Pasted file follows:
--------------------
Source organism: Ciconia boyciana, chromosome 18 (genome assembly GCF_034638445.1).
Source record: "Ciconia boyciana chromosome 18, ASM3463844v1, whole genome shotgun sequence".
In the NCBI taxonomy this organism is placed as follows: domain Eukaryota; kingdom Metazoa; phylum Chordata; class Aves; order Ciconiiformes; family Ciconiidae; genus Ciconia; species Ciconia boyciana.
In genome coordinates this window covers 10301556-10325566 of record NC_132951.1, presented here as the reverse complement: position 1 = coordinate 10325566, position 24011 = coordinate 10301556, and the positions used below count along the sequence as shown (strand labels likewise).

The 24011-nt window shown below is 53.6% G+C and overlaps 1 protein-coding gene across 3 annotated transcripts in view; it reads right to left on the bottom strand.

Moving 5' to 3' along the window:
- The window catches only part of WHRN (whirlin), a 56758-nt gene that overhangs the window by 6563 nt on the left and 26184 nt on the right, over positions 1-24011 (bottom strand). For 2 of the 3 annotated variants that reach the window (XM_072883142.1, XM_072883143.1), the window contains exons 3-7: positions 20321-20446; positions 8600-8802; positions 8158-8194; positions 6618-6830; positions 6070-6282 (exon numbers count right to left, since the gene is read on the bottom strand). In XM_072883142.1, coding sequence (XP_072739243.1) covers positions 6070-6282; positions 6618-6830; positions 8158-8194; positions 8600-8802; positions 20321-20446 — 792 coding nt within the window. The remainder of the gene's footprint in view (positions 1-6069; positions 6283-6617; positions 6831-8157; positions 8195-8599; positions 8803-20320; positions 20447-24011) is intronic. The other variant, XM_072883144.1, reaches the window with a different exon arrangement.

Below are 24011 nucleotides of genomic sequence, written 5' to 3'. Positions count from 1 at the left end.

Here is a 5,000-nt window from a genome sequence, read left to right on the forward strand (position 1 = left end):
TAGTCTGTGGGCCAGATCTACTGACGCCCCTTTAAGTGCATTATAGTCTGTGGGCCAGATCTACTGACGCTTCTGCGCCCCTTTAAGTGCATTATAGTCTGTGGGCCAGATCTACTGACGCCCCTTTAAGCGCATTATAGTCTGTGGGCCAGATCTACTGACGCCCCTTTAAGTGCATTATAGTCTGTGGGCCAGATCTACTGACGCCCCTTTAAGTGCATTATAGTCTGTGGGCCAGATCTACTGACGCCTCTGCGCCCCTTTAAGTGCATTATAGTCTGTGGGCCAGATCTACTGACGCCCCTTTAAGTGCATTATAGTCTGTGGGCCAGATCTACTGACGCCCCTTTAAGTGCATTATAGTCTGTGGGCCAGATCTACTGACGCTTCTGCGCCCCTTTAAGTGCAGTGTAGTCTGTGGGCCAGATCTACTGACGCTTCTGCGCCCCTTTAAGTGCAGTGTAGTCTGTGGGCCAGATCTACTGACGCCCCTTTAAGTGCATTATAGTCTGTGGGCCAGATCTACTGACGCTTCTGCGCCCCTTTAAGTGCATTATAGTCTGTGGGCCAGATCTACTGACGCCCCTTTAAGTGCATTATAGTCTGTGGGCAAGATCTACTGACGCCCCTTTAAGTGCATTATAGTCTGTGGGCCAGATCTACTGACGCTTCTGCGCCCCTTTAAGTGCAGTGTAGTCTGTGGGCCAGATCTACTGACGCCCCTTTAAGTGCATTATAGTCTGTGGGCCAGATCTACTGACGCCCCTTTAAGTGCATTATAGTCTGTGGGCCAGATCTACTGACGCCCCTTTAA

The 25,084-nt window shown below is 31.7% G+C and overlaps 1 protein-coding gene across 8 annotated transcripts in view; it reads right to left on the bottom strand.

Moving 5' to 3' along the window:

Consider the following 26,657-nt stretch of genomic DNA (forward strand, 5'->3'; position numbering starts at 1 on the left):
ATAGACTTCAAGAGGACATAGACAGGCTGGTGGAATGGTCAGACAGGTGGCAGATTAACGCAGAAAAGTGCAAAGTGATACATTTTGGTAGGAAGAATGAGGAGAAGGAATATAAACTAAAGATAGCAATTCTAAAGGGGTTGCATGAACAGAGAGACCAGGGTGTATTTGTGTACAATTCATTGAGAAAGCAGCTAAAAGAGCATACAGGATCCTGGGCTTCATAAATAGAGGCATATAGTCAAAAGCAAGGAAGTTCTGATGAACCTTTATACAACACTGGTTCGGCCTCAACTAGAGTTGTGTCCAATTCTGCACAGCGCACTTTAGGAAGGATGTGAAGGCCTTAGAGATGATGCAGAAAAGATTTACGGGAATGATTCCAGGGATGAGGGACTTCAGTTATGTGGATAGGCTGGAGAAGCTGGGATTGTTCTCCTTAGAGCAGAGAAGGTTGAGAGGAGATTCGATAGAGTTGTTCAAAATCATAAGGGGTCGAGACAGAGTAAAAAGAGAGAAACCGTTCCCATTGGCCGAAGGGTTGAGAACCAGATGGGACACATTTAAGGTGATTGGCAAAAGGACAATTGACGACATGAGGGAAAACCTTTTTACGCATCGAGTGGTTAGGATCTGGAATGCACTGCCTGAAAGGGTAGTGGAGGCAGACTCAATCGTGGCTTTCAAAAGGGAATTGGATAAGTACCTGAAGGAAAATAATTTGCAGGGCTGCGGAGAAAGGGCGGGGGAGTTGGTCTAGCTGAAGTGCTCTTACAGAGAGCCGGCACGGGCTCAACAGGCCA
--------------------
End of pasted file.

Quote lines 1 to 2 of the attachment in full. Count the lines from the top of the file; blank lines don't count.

Source organism: Ciconia boyciana, chromosome 18 (genome assembly GCF_034638445.1).
Source record: "Ciconia boyciana chromosome 18, ASM3463844v1, whole genome shotgun sequence".